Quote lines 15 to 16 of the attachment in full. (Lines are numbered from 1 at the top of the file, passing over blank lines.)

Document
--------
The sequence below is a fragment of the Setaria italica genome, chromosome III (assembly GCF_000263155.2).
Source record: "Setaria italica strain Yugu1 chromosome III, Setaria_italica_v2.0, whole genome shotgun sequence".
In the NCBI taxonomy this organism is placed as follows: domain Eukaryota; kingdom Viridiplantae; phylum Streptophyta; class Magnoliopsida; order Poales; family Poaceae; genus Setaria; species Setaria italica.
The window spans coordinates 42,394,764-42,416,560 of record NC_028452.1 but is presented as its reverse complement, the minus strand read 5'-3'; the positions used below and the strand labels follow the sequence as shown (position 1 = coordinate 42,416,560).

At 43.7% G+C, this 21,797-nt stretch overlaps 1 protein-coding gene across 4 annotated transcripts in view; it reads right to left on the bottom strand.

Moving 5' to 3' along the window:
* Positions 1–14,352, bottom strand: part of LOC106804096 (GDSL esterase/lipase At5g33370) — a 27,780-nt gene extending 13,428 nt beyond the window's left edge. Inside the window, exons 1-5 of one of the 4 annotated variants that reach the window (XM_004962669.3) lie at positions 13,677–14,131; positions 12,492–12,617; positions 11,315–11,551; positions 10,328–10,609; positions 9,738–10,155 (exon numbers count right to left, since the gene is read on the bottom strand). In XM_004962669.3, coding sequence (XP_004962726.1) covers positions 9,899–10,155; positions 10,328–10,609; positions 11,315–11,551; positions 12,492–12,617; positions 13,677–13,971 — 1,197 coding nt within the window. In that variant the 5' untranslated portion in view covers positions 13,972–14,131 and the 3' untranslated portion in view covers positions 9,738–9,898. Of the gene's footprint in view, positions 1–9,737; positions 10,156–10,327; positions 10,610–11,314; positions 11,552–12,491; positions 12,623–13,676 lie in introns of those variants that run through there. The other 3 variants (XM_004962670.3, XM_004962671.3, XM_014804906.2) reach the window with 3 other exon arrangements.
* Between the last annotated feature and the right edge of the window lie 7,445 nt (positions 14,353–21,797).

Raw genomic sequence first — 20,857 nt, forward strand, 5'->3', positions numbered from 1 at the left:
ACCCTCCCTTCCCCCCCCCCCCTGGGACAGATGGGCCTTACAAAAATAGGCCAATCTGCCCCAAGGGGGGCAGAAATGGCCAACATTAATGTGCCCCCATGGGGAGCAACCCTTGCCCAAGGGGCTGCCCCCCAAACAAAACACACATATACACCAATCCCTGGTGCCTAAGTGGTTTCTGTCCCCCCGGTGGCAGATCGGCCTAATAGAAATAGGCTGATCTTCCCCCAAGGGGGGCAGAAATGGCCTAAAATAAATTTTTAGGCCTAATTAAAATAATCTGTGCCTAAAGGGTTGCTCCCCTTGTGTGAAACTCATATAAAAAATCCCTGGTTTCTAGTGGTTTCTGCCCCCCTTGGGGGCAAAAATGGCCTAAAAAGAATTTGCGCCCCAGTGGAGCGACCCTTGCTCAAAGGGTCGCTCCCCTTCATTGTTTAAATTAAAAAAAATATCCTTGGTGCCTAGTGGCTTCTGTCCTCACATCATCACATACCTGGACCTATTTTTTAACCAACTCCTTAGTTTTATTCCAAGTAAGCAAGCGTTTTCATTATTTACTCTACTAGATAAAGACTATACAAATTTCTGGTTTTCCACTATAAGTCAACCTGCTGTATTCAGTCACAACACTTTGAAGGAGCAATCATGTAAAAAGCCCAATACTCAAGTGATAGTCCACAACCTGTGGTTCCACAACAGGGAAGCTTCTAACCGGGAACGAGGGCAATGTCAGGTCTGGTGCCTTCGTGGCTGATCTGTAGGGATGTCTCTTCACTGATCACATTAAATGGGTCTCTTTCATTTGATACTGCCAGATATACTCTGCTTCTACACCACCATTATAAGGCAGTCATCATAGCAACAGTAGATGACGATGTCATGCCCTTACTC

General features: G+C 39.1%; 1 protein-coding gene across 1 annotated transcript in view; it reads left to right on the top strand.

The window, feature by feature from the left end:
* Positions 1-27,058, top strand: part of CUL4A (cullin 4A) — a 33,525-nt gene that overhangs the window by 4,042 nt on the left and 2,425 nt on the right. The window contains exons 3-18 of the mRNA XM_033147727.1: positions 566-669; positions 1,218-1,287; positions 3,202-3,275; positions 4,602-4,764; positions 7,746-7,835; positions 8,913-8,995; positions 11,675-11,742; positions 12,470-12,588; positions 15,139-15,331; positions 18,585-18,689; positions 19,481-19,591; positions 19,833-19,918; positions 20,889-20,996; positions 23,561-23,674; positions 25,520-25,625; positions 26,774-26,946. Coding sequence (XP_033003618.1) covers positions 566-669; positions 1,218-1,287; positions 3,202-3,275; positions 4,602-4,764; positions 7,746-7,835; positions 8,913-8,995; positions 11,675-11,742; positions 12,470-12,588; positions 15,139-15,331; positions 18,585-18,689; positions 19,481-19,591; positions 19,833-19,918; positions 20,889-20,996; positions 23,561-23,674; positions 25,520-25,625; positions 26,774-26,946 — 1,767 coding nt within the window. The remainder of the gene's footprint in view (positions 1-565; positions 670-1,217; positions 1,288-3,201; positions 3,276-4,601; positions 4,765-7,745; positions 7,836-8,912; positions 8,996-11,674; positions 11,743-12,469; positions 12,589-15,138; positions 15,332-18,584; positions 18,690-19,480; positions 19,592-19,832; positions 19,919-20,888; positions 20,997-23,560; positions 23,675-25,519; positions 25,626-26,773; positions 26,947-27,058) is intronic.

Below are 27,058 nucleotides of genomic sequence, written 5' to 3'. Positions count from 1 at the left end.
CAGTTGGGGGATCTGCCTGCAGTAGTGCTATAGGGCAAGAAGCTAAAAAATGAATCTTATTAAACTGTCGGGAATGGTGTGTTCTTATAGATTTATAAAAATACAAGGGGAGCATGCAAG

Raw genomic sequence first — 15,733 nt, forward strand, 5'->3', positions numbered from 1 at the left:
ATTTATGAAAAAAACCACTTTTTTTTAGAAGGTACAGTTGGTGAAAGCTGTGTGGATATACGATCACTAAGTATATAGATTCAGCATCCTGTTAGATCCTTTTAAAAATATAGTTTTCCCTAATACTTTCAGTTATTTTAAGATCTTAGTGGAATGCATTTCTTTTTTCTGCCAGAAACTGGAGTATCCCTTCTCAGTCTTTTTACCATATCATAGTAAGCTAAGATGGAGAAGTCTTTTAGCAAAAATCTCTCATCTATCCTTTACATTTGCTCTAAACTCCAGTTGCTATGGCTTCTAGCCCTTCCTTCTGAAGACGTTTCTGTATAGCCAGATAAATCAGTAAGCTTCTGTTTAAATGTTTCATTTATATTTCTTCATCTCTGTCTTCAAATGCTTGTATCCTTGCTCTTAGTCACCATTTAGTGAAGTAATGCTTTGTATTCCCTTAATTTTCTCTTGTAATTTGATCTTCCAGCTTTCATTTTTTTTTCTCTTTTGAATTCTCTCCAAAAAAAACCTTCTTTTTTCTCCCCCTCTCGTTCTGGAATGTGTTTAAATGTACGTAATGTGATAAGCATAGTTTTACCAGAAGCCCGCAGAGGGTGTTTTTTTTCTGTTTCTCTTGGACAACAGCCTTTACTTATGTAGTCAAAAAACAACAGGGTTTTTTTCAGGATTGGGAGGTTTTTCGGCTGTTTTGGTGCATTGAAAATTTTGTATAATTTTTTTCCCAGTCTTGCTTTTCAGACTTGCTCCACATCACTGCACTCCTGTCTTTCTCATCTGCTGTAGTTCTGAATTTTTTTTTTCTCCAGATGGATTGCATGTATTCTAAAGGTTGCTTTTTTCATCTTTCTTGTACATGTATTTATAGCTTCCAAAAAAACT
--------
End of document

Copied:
CAGTTGGGGGATCTGCCTGCAGTAGTGCTATAGGGCAAGAAGCTAAAAAATGAATCTTATTAAACTGTCGGGAATGGTGTGTTCTTATAGATTTATAAAAATACAAGGGGAGCATGCAAG

Raw genomic sequence first — 15,733 nt, forward strand, 5'->3', positions numbered from 1 at the left: